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To Kill a Mockingbird

Race relations in the United States have improved enough to produce an African-American president, but we should not let this milestone fool us into thinking that the problem has been solved. If you look at where the North American and European Caucasians take their wars–for–profit these days, you'll see they are aimed squarely at peoples of color, whether on foreign or domestic soil, New Orleans being a case in point.

Harper Lee's 1960 Pulitzer Prize-winning To Kill a Mockingbird, which explores racism in the American South, has long been recognized as a classic in this country and around the world. The 1962 film version was nominated for eight Academy Awards and won three, including best actor (Gregory Peck) and best-adapted screenplay (Horton Foote). In 1990, the stageplay debuted in Lee's hometown of Monroeville, Alabama. The story is based on an incident that occurred outside of Monroeville when Lee was 10-years old.

The Colorado Shakespeare Festival's current production, based on Christopher Sergel's adaptation of the novel, captures the languid atmosphere, melodic idiom, polite veneer, and blatant intolerance of the Deep South, twenty years before Brown v. the Board of Education and the Civil Rights Movement began to push back.

(Left to Right) Michael Kane as
(Left to Right) Michael Kane
as "Boo" Radley, Ellie Schwartz as Scout,
and Sam Gregory as Atticus Finch
Photo Credit: Glenn Asakawa for CU Communications
Tom Robinson (Doug Bynum), a married African-American male is accused of raping Mayella Ewell (Emily Schmidt-Beuchat), a poor, uneducated white woman. The responsibility for defending Tom falls on Atticus Finch (Sam Gregory), a thoughtful, unassuming local lawyer and widower with a 12-year old boy, Jem (Connor Shearrer), and a 9-year old girl, Scout (Ellie Schwartz).

The story is told through the eyes of the adult Scout (known by her given name, Jean Louise Finch), recollecting her childhood, lessons she learned at her father's knee, and the incident itself. Much like Huck Finn, Scout's innocent view of the world provides an educational opportunity for examining the irrational roots of racism and other adult maladies.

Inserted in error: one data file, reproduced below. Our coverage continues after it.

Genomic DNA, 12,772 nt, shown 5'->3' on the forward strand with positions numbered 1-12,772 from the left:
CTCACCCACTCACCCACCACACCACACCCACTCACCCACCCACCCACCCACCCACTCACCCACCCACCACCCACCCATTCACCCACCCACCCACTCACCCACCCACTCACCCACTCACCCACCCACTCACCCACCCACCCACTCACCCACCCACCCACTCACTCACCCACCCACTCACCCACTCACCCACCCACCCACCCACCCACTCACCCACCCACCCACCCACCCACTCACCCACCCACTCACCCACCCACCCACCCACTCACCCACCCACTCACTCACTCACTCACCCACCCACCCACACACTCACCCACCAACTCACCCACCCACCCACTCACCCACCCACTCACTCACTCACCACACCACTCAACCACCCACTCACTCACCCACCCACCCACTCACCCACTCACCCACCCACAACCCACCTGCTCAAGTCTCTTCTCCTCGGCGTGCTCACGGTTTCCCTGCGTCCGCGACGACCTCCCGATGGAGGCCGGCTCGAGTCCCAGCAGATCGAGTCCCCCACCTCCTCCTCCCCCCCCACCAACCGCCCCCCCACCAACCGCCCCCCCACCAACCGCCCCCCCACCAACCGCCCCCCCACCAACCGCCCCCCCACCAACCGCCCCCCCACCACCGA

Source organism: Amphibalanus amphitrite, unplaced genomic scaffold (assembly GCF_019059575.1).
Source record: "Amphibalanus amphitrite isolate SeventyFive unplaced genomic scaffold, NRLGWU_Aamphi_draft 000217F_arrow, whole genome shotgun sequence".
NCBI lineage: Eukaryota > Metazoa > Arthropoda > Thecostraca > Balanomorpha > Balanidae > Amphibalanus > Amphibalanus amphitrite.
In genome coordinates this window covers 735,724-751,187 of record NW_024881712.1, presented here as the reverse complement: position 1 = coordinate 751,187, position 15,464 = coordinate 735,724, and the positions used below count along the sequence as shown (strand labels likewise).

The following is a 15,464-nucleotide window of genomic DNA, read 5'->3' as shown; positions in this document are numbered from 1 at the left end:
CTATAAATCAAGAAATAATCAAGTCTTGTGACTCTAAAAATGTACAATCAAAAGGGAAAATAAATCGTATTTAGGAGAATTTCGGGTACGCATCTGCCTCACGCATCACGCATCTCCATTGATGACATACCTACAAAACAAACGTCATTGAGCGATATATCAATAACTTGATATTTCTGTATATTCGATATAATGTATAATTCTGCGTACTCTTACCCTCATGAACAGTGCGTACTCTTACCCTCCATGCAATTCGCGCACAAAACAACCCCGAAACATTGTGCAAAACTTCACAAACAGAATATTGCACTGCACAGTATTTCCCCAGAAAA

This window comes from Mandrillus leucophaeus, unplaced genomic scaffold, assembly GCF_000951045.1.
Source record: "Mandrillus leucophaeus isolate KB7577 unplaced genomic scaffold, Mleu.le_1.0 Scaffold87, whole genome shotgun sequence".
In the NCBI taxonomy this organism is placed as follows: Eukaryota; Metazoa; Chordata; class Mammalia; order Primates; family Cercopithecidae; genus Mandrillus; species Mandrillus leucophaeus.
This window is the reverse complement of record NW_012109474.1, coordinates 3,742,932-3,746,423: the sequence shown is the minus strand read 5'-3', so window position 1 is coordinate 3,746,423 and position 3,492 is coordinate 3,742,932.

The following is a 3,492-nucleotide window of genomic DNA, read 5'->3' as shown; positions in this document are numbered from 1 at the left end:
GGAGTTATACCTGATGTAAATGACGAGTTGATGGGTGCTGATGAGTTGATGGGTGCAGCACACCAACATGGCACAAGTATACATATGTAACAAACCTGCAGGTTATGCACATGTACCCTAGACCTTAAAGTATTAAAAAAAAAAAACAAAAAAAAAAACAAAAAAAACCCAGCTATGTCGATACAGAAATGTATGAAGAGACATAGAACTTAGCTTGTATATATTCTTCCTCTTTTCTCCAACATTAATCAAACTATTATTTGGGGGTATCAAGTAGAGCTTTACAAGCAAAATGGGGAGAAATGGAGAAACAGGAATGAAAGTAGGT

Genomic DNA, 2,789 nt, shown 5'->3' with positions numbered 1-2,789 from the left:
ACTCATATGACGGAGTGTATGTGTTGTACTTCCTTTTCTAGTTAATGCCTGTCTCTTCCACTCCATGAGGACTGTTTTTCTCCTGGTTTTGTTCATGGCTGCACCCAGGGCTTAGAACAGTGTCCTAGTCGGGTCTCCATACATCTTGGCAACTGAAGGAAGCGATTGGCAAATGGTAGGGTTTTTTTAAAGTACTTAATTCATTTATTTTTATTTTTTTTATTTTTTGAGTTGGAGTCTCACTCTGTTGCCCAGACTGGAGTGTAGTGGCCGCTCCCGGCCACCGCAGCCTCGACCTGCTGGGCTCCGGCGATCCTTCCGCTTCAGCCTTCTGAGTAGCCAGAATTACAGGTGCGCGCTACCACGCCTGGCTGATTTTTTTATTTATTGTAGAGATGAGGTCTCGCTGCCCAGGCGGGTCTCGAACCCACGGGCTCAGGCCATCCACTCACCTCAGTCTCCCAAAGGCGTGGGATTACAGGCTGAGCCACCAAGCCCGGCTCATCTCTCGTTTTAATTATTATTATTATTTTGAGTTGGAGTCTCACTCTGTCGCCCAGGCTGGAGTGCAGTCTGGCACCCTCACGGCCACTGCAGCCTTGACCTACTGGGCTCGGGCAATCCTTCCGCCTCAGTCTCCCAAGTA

Director Jane Page elicits relaxed and honest performances from Schwartz and Sharrer, and Alex Rosenthal as Dill, their 10-year old companion, providing the catalyst for a poignant and powerful powerful production. Tammy Meneghini's narration as the adult Scout, bathes the story in the warm glow of memory.

(Left to right) Tammy Meneghini as adult Jean Louise Finch (Scout), Ellie Schwartz as young Scout, Alex Rosenthal as Dill, Conner Shearrer as Jem, Bradley Spann as Reverend Sykes, and Sam Gregory as Atticus Finch
(Left to right) Tammy Meneghini as
adult Jean Louise Finch (Scout),
Ellie Schwartz as young Scout, Alex Rosenthal as Dill,
Conner Shearrer as Jem,
Bradley Spann as Reverend Sykes,
and Sam Gregory as Atticus Finch
Photo Credit: Glenn Asakawa for CU Communications
Sam Gregory brings kindness, consideration, and wisdom to Atticus without sacrificing his fatherly authority and willingness to reproach his charges whenever their behavior warrants it. His courtroom demeanor delivers a powerful message. Chip Persons mines a vein of nastiness that elevates Bob Ewell to a Shakespearean villain. Kristen Adele's Calpurnia sparkles. Karen Slack's cameo as the bitter pill, Mrs. Henry Lafayette Dubose is a hoot.

Strong performances by the ensemble plus Andrea Bechert's evocative scenic design round out the well-crafted tale.

The Colorado Shakespeare Festival's To Kill A Mockingbird runs in repertory with Hamlet, Much Ado About Nothing, and Two Gentlemen of Verona through August 9th on the University of Colorado–Boulder campus. 303-492-0554 or at www.coloradoshakes.org.

Bob Bows

 

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